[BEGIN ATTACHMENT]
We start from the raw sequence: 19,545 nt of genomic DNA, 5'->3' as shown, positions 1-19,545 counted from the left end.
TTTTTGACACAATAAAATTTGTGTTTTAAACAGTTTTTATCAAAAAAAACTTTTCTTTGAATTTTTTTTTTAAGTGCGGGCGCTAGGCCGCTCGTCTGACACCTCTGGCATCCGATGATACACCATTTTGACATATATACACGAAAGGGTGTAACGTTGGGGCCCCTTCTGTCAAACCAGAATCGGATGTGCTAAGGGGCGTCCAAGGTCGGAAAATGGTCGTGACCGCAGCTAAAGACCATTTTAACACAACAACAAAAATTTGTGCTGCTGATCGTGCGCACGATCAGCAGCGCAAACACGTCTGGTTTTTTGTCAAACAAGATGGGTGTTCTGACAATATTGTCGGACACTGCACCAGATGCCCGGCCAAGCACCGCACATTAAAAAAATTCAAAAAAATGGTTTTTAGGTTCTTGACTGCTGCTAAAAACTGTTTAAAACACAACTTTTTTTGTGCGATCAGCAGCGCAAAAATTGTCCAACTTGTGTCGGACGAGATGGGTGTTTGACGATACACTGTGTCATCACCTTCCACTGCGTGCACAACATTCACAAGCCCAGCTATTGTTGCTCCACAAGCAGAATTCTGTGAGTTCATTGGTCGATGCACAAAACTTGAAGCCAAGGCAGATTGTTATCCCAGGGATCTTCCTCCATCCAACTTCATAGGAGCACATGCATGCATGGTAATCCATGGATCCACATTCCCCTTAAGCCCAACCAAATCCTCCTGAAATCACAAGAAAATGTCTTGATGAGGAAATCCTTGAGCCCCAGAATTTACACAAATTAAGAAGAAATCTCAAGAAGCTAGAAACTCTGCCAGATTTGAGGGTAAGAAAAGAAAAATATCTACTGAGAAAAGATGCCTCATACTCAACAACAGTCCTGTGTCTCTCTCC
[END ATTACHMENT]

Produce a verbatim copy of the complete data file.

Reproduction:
We start from the raw sequence: 19,545 nt of genomic DNA, 5'->3' as shown, positions 1-19,545 counted from the left end.
TTTTTGACACAATAAAATTTGTGTTTTAAACAGTTTTTATCAAAAAAAACTTTTCTTTGAATTTTTTTTTTAAGTGCGGGCGCTAGGCCGCTCGTCTGACACCTCTGGCATCCGATGATACACCATTTTGACATATATACACGAAAGGGTGTAACGTTGGGGCCCCTTCTGTCAAACCAGAATCGGATGTGCTAAGGGGCGTCCAAGGTCGGAAAATGGTCGTGACCGCAGCTAAAGACCATTTTAACACAACAACAAAAATTTGTGCTGCTGATCGTGCGCACGATCAGCAGCGCAAACACGTCTGGTTTTTTGTCAAACAAGATGGGTGTTCTGACAATATTGTCGGACACTGCACCAGATGCCCGGCCAAGCACCGCACATTAAAAAAATTCAAAAAAATGGTTTTTAGGTTCTTGACTGCTGCTAAAAACTGTTTAAAACACAACTTTTTTTGTGCGATCAGCAGCGCAAAAATTGTCCAACTTGTGTCGGACGAGATGGGTGTTTGACGATACACTGTGTCATCACCTTCCACTGCGTGCACAACATTCACAAGCCCAGCTATTGTTGCTCCACAAGCAGAATTCTGTGAGTTCATTGGTCGATGCACAAAACTTGAAGCCAAGGCAGATTGTTATCCCAGGGATCTTCCTCCATCCAACTTCATAGGAGCACATGCATGCATGGTAATCCATGGATCCACATTCCCCTTAAGCCCAACCAAATCCTCCTGAAATCACAAGAAAATGTCTTGATGAGGAAATCCTTGAGCCCCAGAATTTACACAAATTAAGAAGAAATCTCAAGAAGCTAGAAACTCTGCCAGATTTGAGGGTAAGAAAAGAAAAATATCTACTGAGAAAAGATGCCTCATACTCAACAACAGTCCTGTGTCTCTCTCC